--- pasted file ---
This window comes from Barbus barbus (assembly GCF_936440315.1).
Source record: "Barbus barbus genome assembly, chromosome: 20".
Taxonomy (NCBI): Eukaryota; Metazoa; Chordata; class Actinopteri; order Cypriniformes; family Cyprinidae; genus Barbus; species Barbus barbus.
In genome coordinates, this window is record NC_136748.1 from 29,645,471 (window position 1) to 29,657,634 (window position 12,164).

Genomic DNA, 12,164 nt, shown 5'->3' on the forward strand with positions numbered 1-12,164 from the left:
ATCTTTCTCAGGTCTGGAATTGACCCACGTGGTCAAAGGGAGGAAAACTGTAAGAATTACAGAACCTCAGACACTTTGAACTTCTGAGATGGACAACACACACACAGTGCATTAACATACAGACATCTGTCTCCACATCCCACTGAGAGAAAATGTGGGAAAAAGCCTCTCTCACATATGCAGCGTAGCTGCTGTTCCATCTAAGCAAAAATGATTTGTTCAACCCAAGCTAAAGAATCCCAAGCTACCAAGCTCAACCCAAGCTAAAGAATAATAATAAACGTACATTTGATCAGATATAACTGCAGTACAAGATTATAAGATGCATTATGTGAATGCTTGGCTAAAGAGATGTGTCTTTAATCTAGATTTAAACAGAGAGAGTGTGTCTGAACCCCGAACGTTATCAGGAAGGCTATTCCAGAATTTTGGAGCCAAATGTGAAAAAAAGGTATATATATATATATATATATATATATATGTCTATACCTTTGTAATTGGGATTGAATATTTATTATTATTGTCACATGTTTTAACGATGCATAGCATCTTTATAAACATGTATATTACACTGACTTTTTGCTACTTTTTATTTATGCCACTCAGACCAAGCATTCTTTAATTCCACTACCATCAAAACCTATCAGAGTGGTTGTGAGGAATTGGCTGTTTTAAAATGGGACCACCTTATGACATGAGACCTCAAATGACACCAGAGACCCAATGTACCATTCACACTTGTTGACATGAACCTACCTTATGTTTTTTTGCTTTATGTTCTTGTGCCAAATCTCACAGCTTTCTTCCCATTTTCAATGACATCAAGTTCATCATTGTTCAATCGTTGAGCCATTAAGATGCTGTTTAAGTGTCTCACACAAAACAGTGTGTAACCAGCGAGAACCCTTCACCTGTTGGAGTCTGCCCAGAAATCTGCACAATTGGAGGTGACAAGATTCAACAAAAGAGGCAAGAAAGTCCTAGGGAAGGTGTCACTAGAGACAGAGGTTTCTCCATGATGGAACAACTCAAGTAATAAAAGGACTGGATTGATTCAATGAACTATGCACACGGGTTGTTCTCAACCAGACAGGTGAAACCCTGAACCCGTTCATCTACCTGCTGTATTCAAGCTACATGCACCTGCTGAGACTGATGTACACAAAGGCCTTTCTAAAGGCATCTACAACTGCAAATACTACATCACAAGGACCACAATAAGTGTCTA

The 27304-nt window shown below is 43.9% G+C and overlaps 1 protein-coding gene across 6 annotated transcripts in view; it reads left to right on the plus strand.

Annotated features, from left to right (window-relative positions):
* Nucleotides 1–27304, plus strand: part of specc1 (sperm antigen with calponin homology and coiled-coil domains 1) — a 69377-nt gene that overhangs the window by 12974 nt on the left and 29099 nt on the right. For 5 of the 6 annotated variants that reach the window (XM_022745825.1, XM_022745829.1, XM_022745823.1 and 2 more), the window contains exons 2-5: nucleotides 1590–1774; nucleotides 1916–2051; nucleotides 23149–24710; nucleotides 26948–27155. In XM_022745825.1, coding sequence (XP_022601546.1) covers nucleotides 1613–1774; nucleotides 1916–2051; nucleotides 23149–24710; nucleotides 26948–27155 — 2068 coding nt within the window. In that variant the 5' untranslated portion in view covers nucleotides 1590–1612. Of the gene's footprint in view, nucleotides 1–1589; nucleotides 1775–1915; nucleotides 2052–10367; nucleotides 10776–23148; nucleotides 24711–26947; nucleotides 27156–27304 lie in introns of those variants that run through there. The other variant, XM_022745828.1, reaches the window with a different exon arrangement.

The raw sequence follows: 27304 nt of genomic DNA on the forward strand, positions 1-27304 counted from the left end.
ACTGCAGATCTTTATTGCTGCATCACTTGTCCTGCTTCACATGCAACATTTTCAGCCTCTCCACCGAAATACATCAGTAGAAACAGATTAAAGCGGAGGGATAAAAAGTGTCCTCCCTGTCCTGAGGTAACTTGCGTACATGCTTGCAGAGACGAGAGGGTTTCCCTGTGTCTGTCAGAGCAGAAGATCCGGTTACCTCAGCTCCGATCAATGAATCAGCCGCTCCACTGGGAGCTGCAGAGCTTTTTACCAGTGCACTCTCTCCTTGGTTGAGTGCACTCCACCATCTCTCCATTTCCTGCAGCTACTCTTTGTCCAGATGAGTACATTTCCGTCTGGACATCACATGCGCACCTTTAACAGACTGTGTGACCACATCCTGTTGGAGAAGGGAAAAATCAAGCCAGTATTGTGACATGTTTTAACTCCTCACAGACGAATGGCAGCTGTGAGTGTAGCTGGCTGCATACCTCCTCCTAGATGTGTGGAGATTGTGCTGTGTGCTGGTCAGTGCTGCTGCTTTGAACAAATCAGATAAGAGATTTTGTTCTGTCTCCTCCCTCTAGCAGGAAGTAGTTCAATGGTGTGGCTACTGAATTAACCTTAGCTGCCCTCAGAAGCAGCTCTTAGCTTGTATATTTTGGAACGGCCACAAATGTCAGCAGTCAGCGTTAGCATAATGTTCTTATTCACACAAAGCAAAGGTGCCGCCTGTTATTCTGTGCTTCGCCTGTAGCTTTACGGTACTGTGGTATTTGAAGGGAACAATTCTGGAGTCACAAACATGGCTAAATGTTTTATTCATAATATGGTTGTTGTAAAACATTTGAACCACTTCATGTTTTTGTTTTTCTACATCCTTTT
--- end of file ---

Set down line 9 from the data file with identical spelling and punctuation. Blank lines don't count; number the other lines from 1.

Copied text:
* Nucleotides 1–27304, plus strand: part of specc1 (sperm antigen with calponin homology and coiled-coil domains 1) — a 69377-nt gene that overhangs the window by 12974 nt on the left and 29099 nt on the right. For 5 of the 6 annotated variants that reach the window (XM_022745825.1, XM_022745829.1, XM_022745823.1 and 2 more), the window contains exons 2-5: nucleotides 1590–1774; nucleotides 1916–2051; nucleotides 23149–24710; nucleotides 26948–27155. In XM_022745825.1, coding sequence (XP_022601546.1) covers nucleotides 1613–1774; nucleotides 1916–2051; nucleotides 23149–24710; nucleotides 26948–27155 — 2068 coding nt within the window. In that variant the 5' untranslated portion in view covers nucleotides 1590–1612. Of the gene's footprint in view, nucleotides 1–1589; nucleotides 1775–1915; nucleotides 2052–10367; nucleotides 10776–23148; nucleotides 24711–26947; nucleotides 27156–27304 lie in introns of those variants that run through there. The other variant, XM_022745828.1, reaches the window with a different exon arrangement.